The following is a transcript of the video above, from our webinar on “Remaking the Economy: Redefining Risk.” View the full webinar here.
Deborah Frieze: We mean two things when we say integrated capital. One is we mean every type of capital: equity, debt, grants, and everything in between. Guarantees, warrants royalty, finance, convertible notes—all of the tools that you could possibly have in the quiver. But we also mean financial capital, social capital, knowledge capital, all the capitals. And if we’re going to address the ecosystem gap, the reason that entrepreneurs of color and communities of color are not receiving the access to capital or the ownership and stewardship of resources to build wealth, we have to look at this sort of integrated capital to help solve the problem.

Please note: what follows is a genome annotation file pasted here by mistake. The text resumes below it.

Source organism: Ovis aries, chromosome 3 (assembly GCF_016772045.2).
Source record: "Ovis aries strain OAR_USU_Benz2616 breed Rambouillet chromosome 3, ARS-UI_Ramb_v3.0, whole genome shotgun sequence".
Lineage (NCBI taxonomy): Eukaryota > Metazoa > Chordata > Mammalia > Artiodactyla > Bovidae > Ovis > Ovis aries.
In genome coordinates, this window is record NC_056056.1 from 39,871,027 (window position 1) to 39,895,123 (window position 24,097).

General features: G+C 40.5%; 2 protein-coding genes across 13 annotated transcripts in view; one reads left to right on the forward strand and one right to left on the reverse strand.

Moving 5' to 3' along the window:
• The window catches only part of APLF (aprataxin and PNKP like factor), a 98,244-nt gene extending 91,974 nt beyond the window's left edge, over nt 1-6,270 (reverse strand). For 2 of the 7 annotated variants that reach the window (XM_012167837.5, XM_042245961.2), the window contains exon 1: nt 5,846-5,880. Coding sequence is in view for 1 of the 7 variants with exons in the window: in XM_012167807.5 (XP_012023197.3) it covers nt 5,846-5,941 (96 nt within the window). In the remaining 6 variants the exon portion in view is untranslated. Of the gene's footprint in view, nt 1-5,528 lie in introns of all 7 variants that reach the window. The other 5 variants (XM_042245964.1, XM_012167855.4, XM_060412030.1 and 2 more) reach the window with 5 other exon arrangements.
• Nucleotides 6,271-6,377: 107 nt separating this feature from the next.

It’s really about shifting from what I would call an economics of separation—which defines our current economic system, which sees us all as competitive, selfish, separate, and trying to win at the cost of everybody else losing—to an economics of relationship, where we recognize ourselves as cooperative, generous, and interdependent. We can rise and fall together. We work together. We’re connected to each other. And that is a shift to an intersectional or systemic lens, which is the opposite of conventional finance.
This article originally appeared in the Nonprofit Quarterly. See the original article here.